The Nexus S has popped out of the oven stuffed with freshly baked phone to run the latest version of Google's Android software. It combines Samsung's slick hardware with Android 2.3's seemingly endless features, and the result is a confection that's worth nibbling. But don't expect massive changes compared to Android 2.2 Froyo or the Samsung Galaxy S' hardware. The Nexus S is a subtly refined dessert, rather than a gastronomic innovation.-- it's the first
The Nexus S will be available from 20 December for free on a £35-a-month contract, or £550 without a contract, exclusively from Carphone Warehouse and Best Buy. Either way, the phone will come unlocked so you can use it on any network.
Android Gingerbread OS
The Nexus S is Google's latest flagship phone, following in the footsteps of the T-Mobile G1 and Google Nexus One. The 'S' in its name signifies its Samsung origins -- and that's a company that knows how to make some very sexy hardware. But the software that Samsung added to phones like the Galaxy S did more harm than good in places, so it's a pleasure to see pure Android running on the Nexus S.
We're happy to report that Android 2.3 Gingerbread is fabulously fast. The user interface is zippy and smooth, and Google has added some fun treats. For example, when you lock the phone, the screen blinks to black like an old-fashioned telly. Apps open quickly, too. If you've used Android 2.2 Froyo, we don't think you'll notice a huge amount of difference in the speed of the new UI, but it's a big improvement over older Android versions, and the Nexus S is faster than most touchscreen phones other than the.
If we did have to pick nits with the Nexus S' UI, we'd say that it's not as buttery smooth as the iPhone 4's.
Zooming into Web pages using multi-touch gestures, for example, is a slightly more juddery experience than it is on Apple's handset.
But the Web browser in Android 2.3 seems faster than ever, and it rivals the speed of the iPhone 4's browser. The Web pages we tested loaded quickly and accurately, and you get the bonus of Flash Player 10.1 support, so you can see every website just as it was designed to look.
In our tests, Flash worked very well in the browser. We noticed the occasional hiccup, especially when dealing with sites that weren't designed with the small screen in mind. But we think Flash support is well worth having, and we didn't find that the Nexus S crashed or slowed down as a result of this capability.
But we did run into one brick wall -- BBC iPlayer didn't recognise the Nexus S, and the site wouldn't display. There's nothing we know of that would prevent the Nexus S from accessing iPlayer, unless it isn't on the BBC's list of supported phones, so we have high hopes that the Beeb will sort this out by the time the Nexus S appears in shops.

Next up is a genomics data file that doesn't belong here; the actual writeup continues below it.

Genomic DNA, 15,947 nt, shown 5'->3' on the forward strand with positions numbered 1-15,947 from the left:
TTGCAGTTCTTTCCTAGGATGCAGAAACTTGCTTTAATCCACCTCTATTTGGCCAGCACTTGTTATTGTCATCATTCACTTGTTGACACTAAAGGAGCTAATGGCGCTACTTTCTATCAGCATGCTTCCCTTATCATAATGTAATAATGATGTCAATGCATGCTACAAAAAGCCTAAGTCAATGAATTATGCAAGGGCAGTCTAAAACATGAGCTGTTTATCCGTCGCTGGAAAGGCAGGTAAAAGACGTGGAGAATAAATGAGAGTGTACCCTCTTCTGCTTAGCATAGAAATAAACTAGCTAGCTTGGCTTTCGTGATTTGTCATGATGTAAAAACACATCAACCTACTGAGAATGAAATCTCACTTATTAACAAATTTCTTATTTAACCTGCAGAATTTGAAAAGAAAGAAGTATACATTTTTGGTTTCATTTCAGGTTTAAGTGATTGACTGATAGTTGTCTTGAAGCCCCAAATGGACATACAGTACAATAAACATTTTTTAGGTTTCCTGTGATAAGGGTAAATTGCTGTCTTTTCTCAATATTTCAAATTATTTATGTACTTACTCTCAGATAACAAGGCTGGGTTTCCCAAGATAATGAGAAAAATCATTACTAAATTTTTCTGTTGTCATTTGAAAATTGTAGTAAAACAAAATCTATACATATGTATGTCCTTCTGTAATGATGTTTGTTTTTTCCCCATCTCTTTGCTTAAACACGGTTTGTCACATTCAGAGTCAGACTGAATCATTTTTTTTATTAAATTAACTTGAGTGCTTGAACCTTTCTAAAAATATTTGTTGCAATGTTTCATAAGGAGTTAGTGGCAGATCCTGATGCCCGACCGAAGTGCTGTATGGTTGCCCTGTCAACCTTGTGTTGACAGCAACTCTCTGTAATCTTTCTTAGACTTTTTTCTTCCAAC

As well as the whizzy Web browser, a few tweaks have also been made to Android's appearance -- it's darker and more handsome than before. The notification bar along the top of the screen and the background on the menu have both gone black, with refreshed icons. The curved edges of icons and UI elements such as checkboxes also now look more angular.
The changes do make Android look smart, and will definitely appeal if you're into the Darth Vader look. But, according to Google, they also have the knock-on advantage of making the screen consume less power, extending battery life. This seems like an obvious way to make the batteries in power-guzzling phones last longer, especially when they're getting ever-thirstier features on the inside, like GPS and Wi-Fi. But just turning the lights off does seem like something of a cheat, and the interface's new appearance may not be for everyone.
We welcome the refreshed interface, but one thing it doesn't do is make Android
easier to use. Compared to some rival smart-phone operating systems, Android isn't
the most intuitive software. It does almost anything that you can think
of and it's insanely flexible, but it's also a nest of menus, options and
choices. If you fancy putting in some time to tweak your phone
perfectly to your liking, the Nexus S will prove a great choice. But, if you
want a phone that doesn't challenge your brain cells, stay away.
Besides the tweaked interface, Gingerbread's most significant features might not be of much use to many users.
For example, the Nexus S supports NFC (near field communication). It's a wireless technology that lets you wave your phone around near NFC-enabled stickers to do things like prompt a browser session. The sexy side of this technology would be using your mobile as an Oyster card on the London Tube, or paying for goodies using contactless-payment systems.
But it doesn't look like we'll be able to use the Nexus S for any of those purposes over here any time soon -- NFC is, like so many cool things, mostly big in Japan. Instead, we're more likely to see NFC being used to subject us to marketing bumf -- for example, film posters that load up an associated website when you wave your phone at them. But, hey, that's how QR codes started, and now they're catching on as a way to share Android apps.